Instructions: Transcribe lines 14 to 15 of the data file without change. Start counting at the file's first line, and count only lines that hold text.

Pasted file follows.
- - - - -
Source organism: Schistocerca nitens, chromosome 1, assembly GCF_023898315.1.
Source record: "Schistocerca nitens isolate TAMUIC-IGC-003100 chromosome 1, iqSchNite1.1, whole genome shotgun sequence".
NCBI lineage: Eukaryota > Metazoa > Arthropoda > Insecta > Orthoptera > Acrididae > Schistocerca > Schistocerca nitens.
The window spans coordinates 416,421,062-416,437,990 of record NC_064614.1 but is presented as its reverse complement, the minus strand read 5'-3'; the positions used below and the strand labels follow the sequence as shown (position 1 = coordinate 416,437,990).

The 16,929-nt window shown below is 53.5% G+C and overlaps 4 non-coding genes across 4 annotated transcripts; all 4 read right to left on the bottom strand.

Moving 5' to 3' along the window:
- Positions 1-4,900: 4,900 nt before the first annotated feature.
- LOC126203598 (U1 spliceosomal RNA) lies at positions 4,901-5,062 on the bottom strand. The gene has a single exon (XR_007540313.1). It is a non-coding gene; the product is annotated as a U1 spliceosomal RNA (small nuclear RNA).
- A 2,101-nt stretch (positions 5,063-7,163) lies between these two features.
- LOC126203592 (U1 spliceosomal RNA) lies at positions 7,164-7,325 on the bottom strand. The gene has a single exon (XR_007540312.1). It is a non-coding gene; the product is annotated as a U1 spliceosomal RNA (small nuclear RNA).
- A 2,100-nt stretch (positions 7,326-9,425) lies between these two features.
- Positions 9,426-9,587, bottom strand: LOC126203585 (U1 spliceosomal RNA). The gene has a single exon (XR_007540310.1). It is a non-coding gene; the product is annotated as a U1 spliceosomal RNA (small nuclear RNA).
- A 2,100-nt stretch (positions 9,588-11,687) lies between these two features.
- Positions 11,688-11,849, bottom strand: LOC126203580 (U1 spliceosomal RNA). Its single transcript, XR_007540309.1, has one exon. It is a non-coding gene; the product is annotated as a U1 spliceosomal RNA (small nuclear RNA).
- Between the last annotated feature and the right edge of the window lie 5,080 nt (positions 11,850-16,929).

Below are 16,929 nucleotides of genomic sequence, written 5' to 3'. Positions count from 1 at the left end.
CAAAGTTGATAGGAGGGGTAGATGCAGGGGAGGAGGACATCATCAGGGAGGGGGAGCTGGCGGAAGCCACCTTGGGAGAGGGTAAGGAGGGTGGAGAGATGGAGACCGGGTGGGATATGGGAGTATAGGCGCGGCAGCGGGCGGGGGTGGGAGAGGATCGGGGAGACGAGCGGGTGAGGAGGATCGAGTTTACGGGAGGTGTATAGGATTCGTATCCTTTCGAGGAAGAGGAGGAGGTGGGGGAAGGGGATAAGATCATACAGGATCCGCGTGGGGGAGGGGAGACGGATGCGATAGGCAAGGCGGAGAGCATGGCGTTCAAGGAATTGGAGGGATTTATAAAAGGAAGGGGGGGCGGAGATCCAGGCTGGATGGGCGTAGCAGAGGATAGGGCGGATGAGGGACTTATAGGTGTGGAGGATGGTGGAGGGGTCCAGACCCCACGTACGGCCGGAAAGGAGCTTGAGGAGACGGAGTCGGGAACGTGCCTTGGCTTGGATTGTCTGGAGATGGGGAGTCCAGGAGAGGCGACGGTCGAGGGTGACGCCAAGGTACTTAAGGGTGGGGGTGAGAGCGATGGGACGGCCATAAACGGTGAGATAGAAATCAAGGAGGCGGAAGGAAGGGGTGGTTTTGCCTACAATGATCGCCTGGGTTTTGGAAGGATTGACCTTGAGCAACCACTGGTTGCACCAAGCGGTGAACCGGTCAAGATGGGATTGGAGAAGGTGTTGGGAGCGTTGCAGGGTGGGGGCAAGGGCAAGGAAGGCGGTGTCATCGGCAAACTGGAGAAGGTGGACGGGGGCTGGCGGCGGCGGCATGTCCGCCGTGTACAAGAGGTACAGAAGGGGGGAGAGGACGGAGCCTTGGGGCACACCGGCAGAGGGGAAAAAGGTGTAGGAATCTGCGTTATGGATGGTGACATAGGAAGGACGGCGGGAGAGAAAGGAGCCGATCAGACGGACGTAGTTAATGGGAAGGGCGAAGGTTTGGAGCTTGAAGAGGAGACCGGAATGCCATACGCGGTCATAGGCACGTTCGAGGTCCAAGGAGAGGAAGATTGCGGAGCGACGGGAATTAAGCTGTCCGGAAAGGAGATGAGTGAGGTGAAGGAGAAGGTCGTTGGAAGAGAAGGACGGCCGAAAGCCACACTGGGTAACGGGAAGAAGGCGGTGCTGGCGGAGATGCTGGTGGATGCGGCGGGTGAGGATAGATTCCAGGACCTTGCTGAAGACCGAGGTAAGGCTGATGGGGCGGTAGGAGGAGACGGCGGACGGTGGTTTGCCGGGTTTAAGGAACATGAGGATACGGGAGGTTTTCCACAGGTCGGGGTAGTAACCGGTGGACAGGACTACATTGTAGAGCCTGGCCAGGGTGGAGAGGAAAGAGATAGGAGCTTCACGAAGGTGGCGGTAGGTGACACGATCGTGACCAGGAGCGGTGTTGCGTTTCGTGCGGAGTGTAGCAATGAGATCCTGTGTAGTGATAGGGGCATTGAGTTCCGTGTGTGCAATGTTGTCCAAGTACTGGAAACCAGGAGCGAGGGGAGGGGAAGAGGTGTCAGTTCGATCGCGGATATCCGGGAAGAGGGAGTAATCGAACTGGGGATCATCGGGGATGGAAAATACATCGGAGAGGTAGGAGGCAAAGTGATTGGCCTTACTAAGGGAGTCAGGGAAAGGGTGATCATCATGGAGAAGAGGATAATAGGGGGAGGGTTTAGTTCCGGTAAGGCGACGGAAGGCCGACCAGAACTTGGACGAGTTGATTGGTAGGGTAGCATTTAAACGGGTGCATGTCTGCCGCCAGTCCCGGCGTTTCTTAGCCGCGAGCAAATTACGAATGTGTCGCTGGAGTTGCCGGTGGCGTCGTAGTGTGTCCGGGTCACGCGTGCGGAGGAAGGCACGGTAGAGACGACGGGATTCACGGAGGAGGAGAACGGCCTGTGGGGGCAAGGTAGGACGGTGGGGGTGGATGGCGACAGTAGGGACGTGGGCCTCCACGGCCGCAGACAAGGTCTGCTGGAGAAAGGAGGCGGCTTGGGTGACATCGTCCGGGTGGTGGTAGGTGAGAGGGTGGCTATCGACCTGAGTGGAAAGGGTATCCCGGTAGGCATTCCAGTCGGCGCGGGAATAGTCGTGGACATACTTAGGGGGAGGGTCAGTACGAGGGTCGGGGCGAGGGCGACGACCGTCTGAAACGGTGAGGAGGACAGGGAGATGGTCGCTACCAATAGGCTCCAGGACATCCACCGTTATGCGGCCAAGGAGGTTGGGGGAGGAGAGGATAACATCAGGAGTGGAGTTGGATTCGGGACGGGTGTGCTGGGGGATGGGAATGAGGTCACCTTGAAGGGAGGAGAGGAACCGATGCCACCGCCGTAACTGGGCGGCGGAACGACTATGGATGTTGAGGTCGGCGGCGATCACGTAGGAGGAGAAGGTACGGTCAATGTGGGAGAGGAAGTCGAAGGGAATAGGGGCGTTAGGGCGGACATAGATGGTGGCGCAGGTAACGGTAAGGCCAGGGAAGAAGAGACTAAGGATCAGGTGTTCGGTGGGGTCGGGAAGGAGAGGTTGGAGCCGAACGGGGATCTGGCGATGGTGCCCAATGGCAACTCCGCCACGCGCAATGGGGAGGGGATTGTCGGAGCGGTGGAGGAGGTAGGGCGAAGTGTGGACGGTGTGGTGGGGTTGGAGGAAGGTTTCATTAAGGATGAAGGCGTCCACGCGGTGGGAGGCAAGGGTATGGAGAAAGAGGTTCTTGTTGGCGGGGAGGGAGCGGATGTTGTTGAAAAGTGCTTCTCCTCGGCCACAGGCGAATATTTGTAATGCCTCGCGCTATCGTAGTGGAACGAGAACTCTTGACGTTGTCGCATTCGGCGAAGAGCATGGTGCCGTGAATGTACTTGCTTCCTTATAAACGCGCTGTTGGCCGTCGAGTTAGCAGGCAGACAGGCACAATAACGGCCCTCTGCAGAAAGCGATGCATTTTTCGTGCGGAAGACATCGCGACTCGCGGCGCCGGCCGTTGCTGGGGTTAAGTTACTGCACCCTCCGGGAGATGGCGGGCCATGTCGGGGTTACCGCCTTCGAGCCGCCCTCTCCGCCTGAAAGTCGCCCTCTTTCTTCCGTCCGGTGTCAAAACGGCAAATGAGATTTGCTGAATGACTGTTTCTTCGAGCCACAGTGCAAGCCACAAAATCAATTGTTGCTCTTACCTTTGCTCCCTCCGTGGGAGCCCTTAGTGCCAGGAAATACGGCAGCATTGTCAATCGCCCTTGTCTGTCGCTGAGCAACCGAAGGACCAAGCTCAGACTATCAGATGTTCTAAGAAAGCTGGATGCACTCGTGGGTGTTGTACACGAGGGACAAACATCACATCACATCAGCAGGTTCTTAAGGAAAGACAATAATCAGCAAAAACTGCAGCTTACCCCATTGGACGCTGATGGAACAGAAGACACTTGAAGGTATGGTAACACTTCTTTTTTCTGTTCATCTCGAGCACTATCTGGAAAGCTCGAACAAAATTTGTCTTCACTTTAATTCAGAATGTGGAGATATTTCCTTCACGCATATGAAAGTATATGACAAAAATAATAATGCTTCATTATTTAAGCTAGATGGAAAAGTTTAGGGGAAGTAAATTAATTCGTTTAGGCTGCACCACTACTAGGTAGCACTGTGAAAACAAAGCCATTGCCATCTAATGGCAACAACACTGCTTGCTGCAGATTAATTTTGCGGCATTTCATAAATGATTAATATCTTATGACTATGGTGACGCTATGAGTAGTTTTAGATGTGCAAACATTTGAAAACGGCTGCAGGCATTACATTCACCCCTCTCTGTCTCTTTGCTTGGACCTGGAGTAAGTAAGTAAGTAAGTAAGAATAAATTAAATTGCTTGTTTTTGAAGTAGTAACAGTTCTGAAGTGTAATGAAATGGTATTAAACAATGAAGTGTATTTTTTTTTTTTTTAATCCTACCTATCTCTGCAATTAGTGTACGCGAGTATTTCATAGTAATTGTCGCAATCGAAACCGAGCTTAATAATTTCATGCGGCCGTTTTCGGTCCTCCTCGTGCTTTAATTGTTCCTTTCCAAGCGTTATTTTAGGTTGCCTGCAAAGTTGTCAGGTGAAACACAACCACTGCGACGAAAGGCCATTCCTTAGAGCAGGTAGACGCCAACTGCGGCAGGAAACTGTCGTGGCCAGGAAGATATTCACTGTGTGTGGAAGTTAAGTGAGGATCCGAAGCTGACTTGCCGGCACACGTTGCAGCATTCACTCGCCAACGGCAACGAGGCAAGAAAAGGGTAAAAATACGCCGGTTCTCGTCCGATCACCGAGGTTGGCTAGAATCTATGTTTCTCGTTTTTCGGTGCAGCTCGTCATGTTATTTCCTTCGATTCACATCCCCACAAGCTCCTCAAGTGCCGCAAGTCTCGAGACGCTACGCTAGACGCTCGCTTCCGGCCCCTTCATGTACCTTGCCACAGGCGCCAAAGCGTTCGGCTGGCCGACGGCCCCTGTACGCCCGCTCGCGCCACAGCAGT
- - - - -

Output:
- Positions 11,688-11,849, bottom strand: LOC126203580 (U1 spliceosomal RNA). Its single transcript, XR_007540309.1, has one exon. It is a non-coding gene; the product is annotated as a U1 spliceosomal RNA (small nuclear RNA).
- Between the last annotated feature and the right edge of the window lie 5,080 nt (positions 11,850-16,929).